A Chilean proposal has once again brought back the battle of Peru against Chile to recognize pisco as a national drink of one of these two countries. The aforementioned proposal came from the Chilean Minister of Agriculture, Antonio Walker, who proposed in mid-February that both countries reach an agreement to complement each other in order to obtain that their corresponding liquor is recognized as ¨pisco¨ in each country.
Although the Chilean Minister of Agriculture said that during a recent visit to Lima he proposed to his Peruvian counterpart, Gustavo Mostajo, a formula to put an end to the dispute between both countries regarding the denomination of origin of the alcoholic beverage, by complementing and recognizing the ip right of both of them over the aforementioned denomination in the international markets, the Peruvian Minister of Culture, Rogers Valencia, said that it is not possible that within the Peruvian legislation “the Chilean liquor is considered pisco”, highlighting that the right of denomination of origin is related to a geographical space, to a specific process and that, in addition, pisco is made with a specific variety of “grape”.
In this sense, the pisco war not only transcended borders, but also continents. On the Peru side, according to Indecopi (Office of the National Institute for the Defense of Competition and the Protection of Intellectual Property), 71 countries recognize the Peruvian right over the denomination of origin over pisco, such as India, Thailand, Ukraine, South Africa, Bolivia, Guatemala and Colombia, among others. Also, the Peruvian institute added that Chile “improperly modified” the name of a region of its territory (Pisco Elqui) in order to appropriate the term, an argument that is widely rejected by the neighboring country. As for Chile, it was explained that there are only four countries that recognize the appellation of origin of pisco as exclusively Chilean, which are Australia, Brunei, New Zealand and Turkey.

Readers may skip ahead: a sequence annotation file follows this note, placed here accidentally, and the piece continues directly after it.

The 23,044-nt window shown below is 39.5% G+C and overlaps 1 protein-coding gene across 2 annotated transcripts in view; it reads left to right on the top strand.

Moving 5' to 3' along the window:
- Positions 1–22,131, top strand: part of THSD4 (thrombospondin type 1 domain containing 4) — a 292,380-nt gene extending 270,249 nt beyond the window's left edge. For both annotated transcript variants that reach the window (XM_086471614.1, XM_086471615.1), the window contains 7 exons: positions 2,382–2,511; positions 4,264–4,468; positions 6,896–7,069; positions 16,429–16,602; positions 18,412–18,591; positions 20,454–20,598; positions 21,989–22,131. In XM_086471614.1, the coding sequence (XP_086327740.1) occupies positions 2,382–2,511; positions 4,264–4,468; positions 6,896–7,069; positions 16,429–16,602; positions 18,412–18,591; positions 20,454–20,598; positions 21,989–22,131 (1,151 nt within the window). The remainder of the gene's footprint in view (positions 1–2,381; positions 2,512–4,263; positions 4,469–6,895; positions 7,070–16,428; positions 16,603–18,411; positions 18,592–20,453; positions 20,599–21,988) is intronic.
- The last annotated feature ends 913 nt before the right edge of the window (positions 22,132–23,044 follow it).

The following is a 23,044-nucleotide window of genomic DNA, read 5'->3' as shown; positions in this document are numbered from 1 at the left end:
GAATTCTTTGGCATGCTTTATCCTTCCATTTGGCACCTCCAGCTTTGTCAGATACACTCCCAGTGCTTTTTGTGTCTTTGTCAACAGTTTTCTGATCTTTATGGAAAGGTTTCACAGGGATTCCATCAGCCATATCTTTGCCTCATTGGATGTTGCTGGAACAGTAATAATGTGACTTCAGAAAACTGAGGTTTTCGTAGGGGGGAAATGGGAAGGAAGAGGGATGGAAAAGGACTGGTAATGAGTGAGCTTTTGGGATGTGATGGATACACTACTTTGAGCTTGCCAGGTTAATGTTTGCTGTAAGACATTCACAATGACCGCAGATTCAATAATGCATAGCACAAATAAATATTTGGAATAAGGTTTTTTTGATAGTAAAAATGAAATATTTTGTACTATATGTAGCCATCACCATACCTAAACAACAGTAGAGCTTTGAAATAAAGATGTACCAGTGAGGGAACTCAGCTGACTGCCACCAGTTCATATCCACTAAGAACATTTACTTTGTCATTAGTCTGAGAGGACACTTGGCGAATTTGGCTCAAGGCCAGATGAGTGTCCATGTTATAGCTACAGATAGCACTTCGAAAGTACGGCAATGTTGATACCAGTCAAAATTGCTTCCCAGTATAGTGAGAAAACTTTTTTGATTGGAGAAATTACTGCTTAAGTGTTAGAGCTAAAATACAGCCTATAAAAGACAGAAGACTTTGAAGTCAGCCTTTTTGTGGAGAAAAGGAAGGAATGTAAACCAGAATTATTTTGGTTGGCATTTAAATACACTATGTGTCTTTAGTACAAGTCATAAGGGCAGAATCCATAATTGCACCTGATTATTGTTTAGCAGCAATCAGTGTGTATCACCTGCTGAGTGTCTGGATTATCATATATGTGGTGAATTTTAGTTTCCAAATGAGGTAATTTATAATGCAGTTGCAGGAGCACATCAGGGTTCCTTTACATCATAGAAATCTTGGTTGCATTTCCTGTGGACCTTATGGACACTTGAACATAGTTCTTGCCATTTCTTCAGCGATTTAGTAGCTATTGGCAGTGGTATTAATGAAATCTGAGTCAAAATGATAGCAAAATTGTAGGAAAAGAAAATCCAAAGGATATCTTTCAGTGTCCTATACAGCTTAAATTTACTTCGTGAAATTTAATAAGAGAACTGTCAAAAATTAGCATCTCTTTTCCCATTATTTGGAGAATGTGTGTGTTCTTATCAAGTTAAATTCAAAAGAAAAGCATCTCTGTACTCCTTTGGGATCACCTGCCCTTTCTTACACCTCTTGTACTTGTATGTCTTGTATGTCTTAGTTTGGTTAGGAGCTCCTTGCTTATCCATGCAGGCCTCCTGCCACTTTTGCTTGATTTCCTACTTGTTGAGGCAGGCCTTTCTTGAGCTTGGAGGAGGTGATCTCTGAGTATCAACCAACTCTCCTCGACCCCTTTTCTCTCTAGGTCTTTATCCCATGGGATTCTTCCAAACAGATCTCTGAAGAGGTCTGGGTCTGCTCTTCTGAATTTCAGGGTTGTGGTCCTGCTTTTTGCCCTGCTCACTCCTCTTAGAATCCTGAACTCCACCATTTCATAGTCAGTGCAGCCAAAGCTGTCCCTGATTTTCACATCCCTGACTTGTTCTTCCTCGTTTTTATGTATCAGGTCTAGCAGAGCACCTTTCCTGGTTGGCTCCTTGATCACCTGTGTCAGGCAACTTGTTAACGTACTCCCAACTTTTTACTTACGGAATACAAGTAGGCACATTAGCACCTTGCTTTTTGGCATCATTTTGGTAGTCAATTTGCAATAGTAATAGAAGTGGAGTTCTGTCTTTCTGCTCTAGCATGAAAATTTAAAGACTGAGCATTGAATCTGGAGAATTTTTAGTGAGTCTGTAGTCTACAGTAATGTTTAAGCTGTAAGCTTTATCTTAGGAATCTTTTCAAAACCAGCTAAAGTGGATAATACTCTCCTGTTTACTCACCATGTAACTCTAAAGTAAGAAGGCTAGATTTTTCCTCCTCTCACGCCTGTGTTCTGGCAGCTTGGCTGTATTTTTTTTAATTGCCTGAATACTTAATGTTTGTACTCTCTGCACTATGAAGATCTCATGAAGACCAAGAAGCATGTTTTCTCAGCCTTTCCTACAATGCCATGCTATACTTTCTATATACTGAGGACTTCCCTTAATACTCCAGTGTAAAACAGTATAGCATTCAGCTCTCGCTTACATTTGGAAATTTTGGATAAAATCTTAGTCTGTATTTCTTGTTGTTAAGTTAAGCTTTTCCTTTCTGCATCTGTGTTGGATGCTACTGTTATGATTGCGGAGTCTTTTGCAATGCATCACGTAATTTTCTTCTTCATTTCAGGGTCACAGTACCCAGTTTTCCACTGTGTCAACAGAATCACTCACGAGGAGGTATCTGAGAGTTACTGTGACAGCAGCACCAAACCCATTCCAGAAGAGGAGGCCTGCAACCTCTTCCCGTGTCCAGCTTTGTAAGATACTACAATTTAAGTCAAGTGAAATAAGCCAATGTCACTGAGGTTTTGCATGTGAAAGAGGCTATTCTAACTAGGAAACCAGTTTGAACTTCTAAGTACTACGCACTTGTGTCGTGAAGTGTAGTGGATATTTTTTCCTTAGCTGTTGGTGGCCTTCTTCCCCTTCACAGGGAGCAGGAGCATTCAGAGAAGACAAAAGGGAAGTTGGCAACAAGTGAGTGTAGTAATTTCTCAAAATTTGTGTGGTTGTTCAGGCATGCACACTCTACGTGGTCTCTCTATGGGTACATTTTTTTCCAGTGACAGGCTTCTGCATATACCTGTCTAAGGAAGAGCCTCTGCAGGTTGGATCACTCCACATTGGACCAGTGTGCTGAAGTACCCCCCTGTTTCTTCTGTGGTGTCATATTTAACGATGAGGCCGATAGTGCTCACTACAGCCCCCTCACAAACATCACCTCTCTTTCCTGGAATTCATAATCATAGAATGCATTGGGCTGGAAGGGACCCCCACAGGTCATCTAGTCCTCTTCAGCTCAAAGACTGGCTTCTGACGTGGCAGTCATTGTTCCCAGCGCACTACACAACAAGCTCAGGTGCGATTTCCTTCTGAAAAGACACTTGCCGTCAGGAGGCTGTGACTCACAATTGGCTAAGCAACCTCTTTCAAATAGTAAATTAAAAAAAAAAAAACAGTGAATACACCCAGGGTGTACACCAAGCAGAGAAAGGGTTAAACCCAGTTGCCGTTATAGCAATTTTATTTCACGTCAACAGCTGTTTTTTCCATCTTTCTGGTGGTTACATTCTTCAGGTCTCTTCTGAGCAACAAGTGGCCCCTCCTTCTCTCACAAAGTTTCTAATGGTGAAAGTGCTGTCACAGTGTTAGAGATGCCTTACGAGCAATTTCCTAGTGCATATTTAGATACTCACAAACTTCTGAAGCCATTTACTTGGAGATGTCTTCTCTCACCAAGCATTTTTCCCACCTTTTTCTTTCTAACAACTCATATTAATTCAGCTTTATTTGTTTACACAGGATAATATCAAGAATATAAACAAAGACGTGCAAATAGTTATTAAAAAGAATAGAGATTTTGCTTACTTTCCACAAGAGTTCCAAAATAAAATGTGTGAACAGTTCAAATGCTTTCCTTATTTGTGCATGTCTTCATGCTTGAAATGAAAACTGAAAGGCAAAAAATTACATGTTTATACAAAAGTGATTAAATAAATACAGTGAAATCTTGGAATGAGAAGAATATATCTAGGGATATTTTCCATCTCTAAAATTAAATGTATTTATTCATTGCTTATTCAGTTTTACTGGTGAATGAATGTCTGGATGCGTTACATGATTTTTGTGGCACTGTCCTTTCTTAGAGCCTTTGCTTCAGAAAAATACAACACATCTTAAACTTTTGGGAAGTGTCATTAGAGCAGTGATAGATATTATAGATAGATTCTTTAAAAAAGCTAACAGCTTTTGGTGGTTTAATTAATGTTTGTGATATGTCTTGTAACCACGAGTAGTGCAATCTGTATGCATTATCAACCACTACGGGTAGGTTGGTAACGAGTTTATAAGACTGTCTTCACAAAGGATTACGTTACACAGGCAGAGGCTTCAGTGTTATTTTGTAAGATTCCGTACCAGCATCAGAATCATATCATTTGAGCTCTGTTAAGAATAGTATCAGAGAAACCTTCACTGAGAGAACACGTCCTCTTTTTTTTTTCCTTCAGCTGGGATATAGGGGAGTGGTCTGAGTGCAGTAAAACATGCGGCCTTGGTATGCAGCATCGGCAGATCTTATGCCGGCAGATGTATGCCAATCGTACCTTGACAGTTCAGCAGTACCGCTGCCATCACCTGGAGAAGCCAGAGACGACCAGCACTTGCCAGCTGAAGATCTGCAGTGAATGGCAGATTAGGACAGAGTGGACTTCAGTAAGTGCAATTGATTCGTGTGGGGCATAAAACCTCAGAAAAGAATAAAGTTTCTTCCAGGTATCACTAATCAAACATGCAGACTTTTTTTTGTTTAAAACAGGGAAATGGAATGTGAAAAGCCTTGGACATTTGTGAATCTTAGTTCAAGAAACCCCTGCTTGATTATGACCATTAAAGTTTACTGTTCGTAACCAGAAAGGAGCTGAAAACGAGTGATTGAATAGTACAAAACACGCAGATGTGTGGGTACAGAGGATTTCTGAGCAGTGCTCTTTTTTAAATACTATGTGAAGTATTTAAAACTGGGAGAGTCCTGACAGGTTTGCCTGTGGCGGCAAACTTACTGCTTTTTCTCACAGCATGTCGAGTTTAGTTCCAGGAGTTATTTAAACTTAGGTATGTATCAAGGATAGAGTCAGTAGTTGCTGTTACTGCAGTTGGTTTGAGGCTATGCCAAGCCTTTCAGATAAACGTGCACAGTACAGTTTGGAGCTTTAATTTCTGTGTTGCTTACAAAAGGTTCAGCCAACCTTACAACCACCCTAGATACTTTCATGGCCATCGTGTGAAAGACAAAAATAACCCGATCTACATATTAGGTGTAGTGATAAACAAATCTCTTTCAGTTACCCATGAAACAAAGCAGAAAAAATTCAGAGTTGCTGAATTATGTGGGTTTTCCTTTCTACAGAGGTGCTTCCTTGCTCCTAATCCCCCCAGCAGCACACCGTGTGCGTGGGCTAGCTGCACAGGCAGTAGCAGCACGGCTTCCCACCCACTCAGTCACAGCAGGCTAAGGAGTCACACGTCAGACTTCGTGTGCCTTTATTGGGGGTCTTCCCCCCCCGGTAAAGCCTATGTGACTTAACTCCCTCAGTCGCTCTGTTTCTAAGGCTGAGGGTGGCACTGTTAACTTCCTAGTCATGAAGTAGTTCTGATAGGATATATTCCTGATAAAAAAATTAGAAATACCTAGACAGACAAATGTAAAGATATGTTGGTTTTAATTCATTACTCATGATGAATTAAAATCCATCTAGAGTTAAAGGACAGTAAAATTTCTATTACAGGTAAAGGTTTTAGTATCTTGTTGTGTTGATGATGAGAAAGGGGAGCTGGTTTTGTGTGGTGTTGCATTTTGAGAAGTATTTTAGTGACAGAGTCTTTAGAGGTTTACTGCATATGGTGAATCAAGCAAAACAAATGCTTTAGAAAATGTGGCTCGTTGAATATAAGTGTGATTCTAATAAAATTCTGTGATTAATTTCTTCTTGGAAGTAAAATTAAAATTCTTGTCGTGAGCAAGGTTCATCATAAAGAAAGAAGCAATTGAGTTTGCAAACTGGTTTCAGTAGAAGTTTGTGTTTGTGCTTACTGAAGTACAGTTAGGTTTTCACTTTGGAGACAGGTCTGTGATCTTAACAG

On the other hand, both countries prevent in their respective territories that the pisco of the opposite retains that name when they enter their corresponding markets, trying to enforce, in this way, the exercise of the rights that they understand the denomination of origin grants to them. Clearly, the last word in this historic dispute over the original ownership of this grape-based drink, of which the international community will continue to be a spectator, has not yet been said.